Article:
NASA’s Artemis I Launch Marks Historical Moon Mission After 50 Years

Nicole Martin, Senior Copy Editor

50 years have passed since mankind first stepped foot on the moon. Now, humanity plans to do it again. In 2017, the National Aeronautics and Space Administration (NASA) announced its Artemis program, named after the twin brother of the God of the sun, music and poetry in Greek Mythology, Apollo, and the goddess of the moon. 

After five years and multiple delays, on Nov. 17 at 1:47 a.m. ET at Kennedy Space Center in Cape Canaveral FL., Artemis I launched into space on its way to the moon.

The Artemis I mission is unmanned. However, the launch of the Artemis I rocket — NASA’s most powerful rocket to date — paves the way for a new era of human space exploration. As the Artemis rocket launched, the Orion capsule at the top of the rocket detached, where it is expected to log roughly 1.3 million miles, farther than any other man-made spacecraft occupied by humans. Orion’s capsule trip to the moon is expected to take about 30 days and contains a specialized camera used to locate Orion in deep space, as well as provide images of Orion’s landing on the moon.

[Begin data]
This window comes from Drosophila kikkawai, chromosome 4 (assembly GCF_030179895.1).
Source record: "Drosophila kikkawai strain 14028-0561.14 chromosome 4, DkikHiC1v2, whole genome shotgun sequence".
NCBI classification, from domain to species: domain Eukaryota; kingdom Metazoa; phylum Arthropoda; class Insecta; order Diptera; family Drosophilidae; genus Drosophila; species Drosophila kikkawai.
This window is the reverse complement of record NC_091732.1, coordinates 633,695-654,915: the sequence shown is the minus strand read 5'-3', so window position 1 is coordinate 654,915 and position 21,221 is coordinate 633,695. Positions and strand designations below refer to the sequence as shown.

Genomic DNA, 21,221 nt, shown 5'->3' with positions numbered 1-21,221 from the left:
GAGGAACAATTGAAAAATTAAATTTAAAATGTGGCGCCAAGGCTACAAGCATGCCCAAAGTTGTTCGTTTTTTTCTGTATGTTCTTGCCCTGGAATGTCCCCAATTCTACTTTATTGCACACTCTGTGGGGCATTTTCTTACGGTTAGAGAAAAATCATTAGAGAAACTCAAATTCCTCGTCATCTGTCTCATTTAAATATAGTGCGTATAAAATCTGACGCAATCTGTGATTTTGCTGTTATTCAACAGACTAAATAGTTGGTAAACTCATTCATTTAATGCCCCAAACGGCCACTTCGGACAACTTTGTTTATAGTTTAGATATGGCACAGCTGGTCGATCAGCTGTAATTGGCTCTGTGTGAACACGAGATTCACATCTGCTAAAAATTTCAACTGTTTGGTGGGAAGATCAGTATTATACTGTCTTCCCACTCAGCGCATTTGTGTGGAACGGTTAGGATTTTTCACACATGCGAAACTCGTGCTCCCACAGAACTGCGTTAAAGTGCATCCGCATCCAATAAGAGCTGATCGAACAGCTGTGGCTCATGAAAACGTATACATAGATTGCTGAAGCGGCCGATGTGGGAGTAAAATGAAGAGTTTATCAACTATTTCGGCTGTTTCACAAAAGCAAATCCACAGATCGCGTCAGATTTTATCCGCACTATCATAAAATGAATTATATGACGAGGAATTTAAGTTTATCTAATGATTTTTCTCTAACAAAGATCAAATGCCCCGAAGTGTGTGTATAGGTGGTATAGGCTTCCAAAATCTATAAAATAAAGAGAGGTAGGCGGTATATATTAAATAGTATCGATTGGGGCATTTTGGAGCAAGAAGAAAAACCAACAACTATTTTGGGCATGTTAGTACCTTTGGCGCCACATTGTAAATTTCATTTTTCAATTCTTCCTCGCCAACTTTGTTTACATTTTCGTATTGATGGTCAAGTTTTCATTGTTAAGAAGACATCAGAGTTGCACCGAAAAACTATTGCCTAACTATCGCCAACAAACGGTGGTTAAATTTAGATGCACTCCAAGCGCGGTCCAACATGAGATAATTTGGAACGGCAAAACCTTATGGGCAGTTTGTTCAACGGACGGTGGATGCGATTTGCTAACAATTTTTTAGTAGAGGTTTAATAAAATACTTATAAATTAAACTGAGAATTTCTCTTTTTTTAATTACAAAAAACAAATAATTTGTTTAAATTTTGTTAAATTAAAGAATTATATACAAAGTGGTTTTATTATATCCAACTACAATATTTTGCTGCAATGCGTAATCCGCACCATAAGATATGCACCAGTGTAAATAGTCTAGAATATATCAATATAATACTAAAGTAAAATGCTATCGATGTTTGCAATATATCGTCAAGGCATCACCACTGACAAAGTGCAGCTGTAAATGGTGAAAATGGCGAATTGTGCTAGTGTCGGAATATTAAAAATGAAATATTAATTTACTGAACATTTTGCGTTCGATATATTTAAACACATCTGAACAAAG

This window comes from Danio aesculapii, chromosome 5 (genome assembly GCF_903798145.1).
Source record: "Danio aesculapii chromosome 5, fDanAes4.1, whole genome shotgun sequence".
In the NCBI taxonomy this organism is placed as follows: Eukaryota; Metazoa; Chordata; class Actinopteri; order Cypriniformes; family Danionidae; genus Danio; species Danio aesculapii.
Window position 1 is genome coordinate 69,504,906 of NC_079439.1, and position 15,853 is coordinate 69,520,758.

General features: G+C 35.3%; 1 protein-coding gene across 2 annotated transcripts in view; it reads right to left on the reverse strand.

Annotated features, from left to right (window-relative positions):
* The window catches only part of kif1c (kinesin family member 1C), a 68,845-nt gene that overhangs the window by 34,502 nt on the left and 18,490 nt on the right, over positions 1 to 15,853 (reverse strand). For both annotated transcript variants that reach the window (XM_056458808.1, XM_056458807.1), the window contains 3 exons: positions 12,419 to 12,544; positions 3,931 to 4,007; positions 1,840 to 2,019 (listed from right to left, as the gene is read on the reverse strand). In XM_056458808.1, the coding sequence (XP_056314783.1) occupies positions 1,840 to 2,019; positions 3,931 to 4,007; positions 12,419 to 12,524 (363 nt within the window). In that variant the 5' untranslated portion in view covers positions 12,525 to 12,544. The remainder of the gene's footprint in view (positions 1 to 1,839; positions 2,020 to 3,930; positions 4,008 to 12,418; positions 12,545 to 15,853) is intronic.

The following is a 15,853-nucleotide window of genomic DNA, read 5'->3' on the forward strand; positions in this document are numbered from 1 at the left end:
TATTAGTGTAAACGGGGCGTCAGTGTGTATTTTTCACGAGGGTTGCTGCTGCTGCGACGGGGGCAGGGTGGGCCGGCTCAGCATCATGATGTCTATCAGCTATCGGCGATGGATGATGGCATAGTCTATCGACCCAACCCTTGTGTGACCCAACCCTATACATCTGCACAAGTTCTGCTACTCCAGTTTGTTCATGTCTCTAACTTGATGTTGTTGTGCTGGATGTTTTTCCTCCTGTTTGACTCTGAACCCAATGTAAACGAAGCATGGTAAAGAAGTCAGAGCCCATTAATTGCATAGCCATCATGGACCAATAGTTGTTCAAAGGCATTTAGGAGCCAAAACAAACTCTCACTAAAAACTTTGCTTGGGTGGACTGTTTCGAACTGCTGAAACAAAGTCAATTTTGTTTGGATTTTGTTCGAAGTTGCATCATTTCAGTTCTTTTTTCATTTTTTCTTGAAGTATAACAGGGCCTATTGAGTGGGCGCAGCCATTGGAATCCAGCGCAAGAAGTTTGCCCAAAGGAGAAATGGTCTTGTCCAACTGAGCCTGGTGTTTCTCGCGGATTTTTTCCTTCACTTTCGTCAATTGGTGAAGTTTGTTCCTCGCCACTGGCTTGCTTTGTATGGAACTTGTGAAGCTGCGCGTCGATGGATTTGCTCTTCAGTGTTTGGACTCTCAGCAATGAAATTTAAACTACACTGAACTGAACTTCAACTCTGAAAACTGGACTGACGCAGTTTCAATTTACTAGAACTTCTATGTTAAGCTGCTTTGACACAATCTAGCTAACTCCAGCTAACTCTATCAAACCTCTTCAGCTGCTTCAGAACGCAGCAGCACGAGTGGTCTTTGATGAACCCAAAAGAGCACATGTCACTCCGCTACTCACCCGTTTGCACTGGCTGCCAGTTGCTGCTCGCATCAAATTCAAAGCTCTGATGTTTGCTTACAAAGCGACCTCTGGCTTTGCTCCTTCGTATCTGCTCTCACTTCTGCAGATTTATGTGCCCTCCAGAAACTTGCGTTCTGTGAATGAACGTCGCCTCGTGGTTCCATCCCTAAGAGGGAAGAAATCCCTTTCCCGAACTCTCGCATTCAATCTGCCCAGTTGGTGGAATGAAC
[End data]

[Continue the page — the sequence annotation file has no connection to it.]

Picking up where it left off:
Through the Artemis missions, a path is unlocked to a new side of human space exploration which has not been seen in the past five decades. Eventually, the Artemis missions, starting with Artemis III, will allow for the first-ever woman and person of color to walk on the moon.